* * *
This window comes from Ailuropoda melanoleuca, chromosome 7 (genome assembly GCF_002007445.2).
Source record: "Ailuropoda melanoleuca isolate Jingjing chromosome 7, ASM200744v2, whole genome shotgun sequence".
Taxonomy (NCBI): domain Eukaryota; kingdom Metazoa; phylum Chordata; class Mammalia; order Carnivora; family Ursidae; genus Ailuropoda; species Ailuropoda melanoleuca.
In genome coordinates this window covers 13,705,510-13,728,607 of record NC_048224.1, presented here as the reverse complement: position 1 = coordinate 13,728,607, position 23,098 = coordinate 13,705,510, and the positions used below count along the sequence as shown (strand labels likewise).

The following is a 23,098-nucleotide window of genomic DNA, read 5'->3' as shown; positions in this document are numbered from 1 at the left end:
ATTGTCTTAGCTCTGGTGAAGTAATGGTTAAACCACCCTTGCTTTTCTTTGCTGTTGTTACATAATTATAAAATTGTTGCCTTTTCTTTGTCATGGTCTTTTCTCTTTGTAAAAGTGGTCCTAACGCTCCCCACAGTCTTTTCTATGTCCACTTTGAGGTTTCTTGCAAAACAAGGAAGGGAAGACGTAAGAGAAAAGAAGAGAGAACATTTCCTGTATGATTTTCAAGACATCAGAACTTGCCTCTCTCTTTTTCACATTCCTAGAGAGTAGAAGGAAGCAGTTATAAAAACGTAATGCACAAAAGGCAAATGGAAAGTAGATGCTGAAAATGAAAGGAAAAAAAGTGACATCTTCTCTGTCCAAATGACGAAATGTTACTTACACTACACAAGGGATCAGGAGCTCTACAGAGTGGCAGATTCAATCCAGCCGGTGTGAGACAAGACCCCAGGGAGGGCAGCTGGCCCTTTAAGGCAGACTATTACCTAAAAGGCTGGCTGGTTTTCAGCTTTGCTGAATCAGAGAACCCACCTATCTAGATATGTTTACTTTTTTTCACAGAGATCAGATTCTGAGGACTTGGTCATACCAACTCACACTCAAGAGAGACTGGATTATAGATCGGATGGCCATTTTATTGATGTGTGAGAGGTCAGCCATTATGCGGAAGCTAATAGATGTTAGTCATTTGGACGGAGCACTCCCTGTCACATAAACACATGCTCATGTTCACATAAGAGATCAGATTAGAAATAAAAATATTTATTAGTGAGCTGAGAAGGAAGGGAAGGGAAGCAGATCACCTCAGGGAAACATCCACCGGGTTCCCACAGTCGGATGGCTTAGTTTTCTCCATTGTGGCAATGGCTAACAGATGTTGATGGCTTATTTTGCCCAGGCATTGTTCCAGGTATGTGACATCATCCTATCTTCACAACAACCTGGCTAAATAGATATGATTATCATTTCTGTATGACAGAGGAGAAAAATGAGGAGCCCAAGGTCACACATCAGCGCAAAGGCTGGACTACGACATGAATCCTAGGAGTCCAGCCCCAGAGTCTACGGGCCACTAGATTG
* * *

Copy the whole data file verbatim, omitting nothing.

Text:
This window comes from Ailuropoda melanoleuca, chromosome 7 (genome assembly GCF_002007445.2).
Source record: "Ailuropoda melanoleuca isolate Jingjing chromosome 7, ASM200744v2, whole genome shotgun sequence".
Taxonomy (NCBI): domain Eukaryota; kingdom Metazoa; phylum Chordata; class Mammalia; order Carnivora; family Ursidae; genus Ailuropoda; species Ailuropoda melanoleuca.
In genome coordinates this window covers 13,705,510-13,728,607 of record NC_048224.1, presented here as the reverse complement: position 1 = coordinate 13,728,607, position 23,098 = coordinate 13,705,510, and the positions used below count along the sequence as shown (strand labels likewise).

The following is a 23,098-nucleotide window of genomic DNA, read 5'->3' as shown; positions in this document are numbered from 1 at the left end:
ATTGTCTTAGCTCTGGTGAAGTAATGGTTAAACCACCCTTGCTTTTCTTTGCTGTTGTTACATAATTATAAAATTGTTGCCTTTTCTTTGTCATGGTCTTTTCTCTTTGTAAAAGTGGTCCTAACGCTCCCCACAGTCTTTTCTATGTCCACTTTGAGGTTTCTTGCAAAACAAGGAAGGGAAGACGTAAGAGAAAAGAAGAGAGAACATTTCCTGTATGATTTTCAAGACATCAGAACTTGCCTCTCTCTTTTTCACATTCCTAGAGAGTAGAAGGAAGCAGTTATAAAAACGTAATGCACAAAAGGCAAATGGAAAGTAGATGCTGAAAATGAAAGGAAAAAAAGTGACATCTTCTCTGTCCAAATGACGAAATGTTACTTACACTACACAAGGGATCAGGAGCTCTACAGAGTGGCAGATTCAATCCAGCCGGTGTGAGACAAGACCCCAGGGAGGGCAGCTGGCCCTTTAAGGCAGACTATTACCTAAAAGGCTGGCTGGTTTTCAGCTTTGCTGAATCAGAGAACCCACCTATCTAGATATGTTTACTTTTTTTCACAGAGATCAGATTCTGAGGACTTGGTCATACCAACTCACACTCAAGAGAGACTGGATTATAGATCGGATGGCCATTTTATTGATGTGTGAGAGGTCAGCCATTATGCGGAAGCTAATAGATGTTAGTCATTTGGACGGAGCACTCCCTGTCACATAAACACATGCTCATGTTCACATAAGAGATCAGATTAGAAATAAAAATATTTATTAGTGAGCTGAGAAGGAAGGGAAGGGAAGCAGATCACCTCAGGGAAACATCCACCGGGTTCCCACAGTCGGATGGCTTAGTTTTCTCCATTGTGGCAATGGCTAACAGATGTTGATGGCTTATTTTGCCCAGGCATTGTTCCAGGTATGTGACATCATCCTATCTTCACAACAACCTGGCTAAATAGATATGATTATCATTTCTGTATGACAGAGGAGAAAAATGAGGAGCCCAAGGTCACACATCAGCGCAAAGGCTGGACTACGACATGAATCCTAGGAGTCCAGCCCCAGAGTCTACGGGCCACTAGATTG